San Francisco Fashion Community Week virtually celebrates diverse global couture

This year, San Francisco’s Fashion Community Week moved from the runway to the screen, presented as the New Era Virtual Fashion Week from Sept. 24-27. The week featured two days of runway shows where both local and international emergent designers could showcase their diverse collections for the season. 

Friday’s “California Dreaming” runway intended to capture the essence of the West Coast, the best of the designers embracing sunshine, bright prints and the laid-back nature the state is famous for.

Designers Lourdes and June from Philippine brand Julour offered a minimalistic, muted take on the runway theme, with no shortage of ’60s-inspired outfits and white-centered color palettes. Julour successfully captured the softer, bohemian vibe of California, including puffed sleeves and simple silhouettes. A more eccentric look — in comparison to the rest of the collection — was also included, featuring a sequined, dark blue shawl paired with a doily-patterned navy dress

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A look at the Community Arts Gift Shop inside the Milton Rhodes Center for the Arts. | Twin City Talk

the creative economy alive,” she says. “Shopping for creations by our community’s artisans is a splendid medium for doing so.”

Shoppers can browse online at or shop in-person. Curbside pick-up is also available.

The gift shop, located in the Milton Rhodes Center for the Arts, was created by the Arts Council of Winston-Salem & Forsyth County last year. At any given time, the shop may feature as many as 35 artisans specializing in mediums that include textiles, stained glass, mixed media, and sculpture. Artists don’t have to show in the Milton Rhodes Center’s Arboreal Gallery in order to sell in the gift shop, although there may occasionally be an overlap.

The shop is special and unique in the diversity of the artists and the products featured, Stokes says.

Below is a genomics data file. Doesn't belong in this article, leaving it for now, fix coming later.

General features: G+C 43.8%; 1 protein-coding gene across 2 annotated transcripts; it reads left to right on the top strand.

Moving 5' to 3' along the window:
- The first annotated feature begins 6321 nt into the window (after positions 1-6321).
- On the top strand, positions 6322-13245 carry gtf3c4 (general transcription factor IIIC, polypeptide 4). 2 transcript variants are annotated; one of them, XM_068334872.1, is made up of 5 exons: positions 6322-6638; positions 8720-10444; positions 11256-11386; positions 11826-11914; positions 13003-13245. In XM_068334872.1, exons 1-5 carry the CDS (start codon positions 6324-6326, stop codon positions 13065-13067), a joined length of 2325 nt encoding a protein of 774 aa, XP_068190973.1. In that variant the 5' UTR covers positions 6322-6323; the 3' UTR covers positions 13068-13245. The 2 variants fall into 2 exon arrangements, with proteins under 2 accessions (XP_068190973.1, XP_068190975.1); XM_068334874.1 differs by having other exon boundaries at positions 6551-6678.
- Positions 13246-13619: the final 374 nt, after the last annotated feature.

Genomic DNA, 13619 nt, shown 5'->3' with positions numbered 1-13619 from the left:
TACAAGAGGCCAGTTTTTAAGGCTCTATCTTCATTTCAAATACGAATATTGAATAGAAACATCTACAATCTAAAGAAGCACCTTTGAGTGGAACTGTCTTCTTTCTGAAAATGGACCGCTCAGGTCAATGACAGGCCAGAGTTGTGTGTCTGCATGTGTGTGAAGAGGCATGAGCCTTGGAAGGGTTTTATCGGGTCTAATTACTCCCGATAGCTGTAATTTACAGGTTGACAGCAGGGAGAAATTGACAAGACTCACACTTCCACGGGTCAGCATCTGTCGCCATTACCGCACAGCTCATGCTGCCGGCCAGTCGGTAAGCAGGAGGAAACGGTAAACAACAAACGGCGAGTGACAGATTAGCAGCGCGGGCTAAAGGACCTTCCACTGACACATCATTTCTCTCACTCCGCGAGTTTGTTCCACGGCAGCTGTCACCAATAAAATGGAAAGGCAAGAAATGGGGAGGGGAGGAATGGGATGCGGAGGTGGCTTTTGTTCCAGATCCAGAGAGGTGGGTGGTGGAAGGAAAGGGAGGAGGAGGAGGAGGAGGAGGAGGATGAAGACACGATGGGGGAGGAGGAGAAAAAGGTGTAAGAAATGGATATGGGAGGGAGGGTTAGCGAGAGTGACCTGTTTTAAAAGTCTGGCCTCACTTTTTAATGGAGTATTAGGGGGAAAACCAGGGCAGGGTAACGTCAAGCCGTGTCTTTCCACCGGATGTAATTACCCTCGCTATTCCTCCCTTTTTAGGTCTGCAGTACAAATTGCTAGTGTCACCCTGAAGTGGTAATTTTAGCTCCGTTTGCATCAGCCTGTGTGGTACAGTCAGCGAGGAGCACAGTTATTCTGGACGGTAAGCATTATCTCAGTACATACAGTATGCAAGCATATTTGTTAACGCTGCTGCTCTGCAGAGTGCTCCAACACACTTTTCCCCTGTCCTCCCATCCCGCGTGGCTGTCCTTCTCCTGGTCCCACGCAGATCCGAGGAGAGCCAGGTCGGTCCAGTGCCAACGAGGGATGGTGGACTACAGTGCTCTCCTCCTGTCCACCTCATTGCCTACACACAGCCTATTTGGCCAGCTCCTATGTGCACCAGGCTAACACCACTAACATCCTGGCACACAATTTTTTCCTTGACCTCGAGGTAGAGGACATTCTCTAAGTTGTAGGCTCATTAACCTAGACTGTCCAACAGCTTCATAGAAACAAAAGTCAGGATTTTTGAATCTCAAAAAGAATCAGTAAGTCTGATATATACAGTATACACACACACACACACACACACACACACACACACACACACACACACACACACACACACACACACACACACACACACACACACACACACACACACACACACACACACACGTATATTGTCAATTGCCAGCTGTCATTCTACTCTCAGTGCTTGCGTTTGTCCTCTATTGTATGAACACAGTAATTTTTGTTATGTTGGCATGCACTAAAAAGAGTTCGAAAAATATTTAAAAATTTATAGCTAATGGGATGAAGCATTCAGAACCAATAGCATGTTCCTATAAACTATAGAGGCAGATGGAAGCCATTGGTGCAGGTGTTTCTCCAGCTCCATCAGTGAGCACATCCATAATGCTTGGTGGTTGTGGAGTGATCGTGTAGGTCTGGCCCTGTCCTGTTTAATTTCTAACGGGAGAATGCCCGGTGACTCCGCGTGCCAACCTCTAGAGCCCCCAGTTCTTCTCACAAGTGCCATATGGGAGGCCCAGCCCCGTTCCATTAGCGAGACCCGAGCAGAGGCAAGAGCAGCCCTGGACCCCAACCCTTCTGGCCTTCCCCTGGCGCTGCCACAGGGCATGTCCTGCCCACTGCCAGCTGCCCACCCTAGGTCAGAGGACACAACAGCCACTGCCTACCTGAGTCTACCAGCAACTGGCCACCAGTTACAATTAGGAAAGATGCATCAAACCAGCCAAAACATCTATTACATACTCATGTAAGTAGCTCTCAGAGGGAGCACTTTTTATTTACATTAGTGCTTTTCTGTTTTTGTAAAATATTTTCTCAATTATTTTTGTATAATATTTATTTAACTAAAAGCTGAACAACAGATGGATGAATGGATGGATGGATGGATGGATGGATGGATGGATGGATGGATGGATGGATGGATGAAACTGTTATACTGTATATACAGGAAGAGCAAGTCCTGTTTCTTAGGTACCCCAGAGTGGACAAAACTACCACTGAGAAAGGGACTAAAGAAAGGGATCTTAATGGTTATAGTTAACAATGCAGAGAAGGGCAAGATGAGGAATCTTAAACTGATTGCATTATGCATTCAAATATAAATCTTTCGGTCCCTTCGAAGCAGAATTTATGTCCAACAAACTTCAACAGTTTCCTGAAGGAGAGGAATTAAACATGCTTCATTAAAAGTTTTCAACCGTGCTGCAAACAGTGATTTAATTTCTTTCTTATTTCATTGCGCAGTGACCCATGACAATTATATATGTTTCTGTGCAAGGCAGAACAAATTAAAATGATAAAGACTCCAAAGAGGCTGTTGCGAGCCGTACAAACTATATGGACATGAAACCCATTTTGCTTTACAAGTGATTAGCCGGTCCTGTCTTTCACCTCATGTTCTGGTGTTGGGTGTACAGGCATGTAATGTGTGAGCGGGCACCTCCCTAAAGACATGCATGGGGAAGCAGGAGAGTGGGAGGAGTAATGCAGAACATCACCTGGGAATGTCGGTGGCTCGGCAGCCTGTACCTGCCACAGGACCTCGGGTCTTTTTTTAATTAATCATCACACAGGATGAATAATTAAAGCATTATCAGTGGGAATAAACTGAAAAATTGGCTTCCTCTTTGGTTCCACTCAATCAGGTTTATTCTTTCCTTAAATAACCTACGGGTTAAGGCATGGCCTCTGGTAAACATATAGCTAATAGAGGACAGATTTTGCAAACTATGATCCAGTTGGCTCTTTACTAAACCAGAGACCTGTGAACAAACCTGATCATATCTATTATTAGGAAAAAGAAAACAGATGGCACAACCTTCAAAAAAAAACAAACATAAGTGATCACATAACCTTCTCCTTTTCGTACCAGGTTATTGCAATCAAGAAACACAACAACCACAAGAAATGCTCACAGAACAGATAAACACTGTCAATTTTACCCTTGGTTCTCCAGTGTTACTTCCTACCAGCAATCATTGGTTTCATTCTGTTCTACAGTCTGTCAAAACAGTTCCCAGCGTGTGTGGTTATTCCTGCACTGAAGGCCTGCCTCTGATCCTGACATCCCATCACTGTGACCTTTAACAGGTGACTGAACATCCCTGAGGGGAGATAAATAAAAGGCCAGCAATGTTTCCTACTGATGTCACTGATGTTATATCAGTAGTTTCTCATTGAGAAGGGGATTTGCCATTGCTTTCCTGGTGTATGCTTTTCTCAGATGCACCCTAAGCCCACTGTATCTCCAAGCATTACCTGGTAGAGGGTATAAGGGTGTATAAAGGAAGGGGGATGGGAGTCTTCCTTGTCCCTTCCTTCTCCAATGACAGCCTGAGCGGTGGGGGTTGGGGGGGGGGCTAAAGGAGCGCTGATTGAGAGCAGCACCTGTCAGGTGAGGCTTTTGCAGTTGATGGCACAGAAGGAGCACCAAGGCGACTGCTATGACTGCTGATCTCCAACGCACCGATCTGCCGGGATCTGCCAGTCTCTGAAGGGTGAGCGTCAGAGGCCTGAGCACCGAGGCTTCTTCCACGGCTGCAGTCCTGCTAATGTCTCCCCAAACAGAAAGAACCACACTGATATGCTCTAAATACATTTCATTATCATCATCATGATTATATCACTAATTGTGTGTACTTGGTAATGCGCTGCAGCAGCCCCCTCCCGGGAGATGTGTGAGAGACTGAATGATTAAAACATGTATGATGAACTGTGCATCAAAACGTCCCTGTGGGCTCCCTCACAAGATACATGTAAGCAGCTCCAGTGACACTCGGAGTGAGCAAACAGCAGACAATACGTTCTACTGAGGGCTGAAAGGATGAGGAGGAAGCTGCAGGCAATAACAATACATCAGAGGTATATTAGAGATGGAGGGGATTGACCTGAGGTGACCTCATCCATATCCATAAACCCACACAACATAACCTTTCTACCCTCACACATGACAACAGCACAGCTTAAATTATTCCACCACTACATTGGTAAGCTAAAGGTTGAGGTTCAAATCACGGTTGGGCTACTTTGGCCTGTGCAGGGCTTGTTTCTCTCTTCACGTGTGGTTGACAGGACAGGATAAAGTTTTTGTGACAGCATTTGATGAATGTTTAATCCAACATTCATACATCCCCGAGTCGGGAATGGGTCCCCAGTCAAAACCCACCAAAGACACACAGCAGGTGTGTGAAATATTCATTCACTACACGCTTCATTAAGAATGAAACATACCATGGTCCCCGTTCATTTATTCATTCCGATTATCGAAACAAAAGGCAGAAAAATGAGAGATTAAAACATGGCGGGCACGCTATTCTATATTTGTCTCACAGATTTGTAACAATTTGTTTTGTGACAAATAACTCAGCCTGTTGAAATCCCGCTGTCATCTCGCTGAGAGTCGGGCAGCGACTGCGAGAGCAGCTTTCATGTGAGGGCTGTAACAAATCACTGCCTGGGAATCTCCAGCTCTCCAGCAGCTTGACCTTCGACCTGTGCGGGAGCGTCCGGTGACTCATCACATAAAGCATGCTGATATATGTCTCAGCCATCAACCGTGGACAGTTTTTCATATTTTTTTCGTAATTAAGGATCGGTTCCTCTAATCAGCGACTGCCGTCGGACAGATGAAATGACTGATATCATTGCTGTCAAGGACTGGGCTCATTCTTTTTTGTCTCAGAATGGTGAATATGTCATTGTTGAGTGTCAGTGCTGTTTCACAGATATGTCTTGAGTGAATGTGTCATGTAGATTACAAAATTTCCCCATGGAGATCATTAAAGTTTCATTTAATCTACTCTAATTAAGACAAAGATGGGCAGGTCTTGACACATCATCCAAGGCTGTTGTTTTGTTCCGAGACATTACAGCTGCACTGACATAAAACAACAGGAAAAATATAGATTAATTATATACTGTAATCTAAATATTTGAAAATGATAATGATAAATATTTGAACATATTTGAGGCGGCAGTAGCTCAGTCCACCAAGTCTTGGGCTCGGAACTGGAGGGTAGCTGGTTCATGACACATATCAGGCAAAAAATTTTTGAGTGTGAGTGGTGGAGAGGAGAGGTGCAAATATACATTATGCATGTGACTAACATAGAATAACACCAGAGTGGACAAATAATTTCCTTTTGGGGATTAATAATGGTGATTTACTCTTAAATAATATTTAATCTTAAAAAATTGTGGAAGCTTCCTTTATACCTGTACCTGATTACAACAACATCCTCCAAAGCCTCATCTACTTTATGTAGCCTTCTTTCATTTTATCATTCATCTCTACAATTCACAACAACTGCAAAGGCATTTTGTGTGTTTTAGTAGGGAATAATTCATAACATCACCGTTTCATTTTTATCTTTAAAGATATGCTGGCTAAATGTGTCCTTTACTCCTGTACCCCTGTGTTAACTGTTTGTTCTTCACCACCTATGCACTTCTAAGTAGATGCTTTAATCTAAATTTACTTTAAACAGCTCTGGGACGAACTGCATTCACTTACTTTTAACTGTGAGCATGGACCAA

“We provide an array of artisan goods from artists of various backgrounds in different stages of their career,” she says. “More

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Spacious, contemporary style condo with high-end finishes for sale in private gated community

KENT COUNTY, MI – Nestled in a quiet area of Ada Township, is a sleek, contemporary style condo that features high-end finishes and spacious, flexible floor plans with light-filled living areas.

The stand-alone condo, located at 5659 Sanctuary Dr. NE, in one of West Michigan’s premier gated communities, The Sanctuary, is MLive’s House of the Week. A home is showcased every Wednesday.

This modern home with three bedrooms and two and half bathrooms is for sale for $715,000. But the house itself is only part of what makes a home. Good neighborhoods have amenities, appearance and accessibility.

“The neighborhood is in a 75-acre community that focuses on preserving nature,” said Realtor Leslie Ruppel with J.H. Realty Partners. “There are groomed walking paths, a small pond and gazebo for the neighborhood to enjoy and a babbling stream that is very relaxing to listen to.”

The neighborhood connects to the Ada walking

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DFO Community Corrections explores new probation model

The three-county probation system has been asked by the National Institute of Corrections, which is part of the U.S. Department of Justice, Federal Bureau of Prisons, to determine the feasibility of adopting a probation model called dosage probation.

“The theory of dosage, it’s not time-based, it’s programming-based,” said James Johnson, community services supervisor for DFO Community Corrections. “You complete the prescribed amount of programming, and once you meet a specific amount of hours, then you are eligible for discharge of probation. It’s really the amount of programs, homework, interventions that you participate in.”

Traditional probation, or how people traditionally think of probation, is time-based. Somebody may be convicted of a certain offense and when they go to be sentenced, they are sentenced to a set amount of time of probation, Johnson said.

During the next year, DFO Community Corrections, as well as stakeholders throughout the criminal justice system, will meet

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School of Law gift will strengthen Creighton’s ties to Jewish community | Sponsored Features

In 2021, law students will attend local high school visits coordinated by the Institute for Holocaust Education during its “Week of Understanding” — a program in which Holocaust survivors share their experiences. With fewer and fewer survivors remaining, Creighton will strive to keep their stories alive.

“Through this innovative partnership, Creighton is equipping our most precious asset, our students, to address this particular form of racism in a profoundly meaningful way — one which builds on a historically strong relationship with our Jewish community,” says Michael Kelly, JD, Creighton professor and State Sen. Allen A. Sekt, JD’36, Endowed Chair in Law.

Kelly, who accompanies students on the annual trips, says the program continues the law school’s long relationship with the Jewish community. He notes that the namesake of his own endowed title was Jewish, as were Milton Abrahams, BA’26, JD’27, HON’86, and Philip Klutznick, JD’30, HON’56, who endowed the legal

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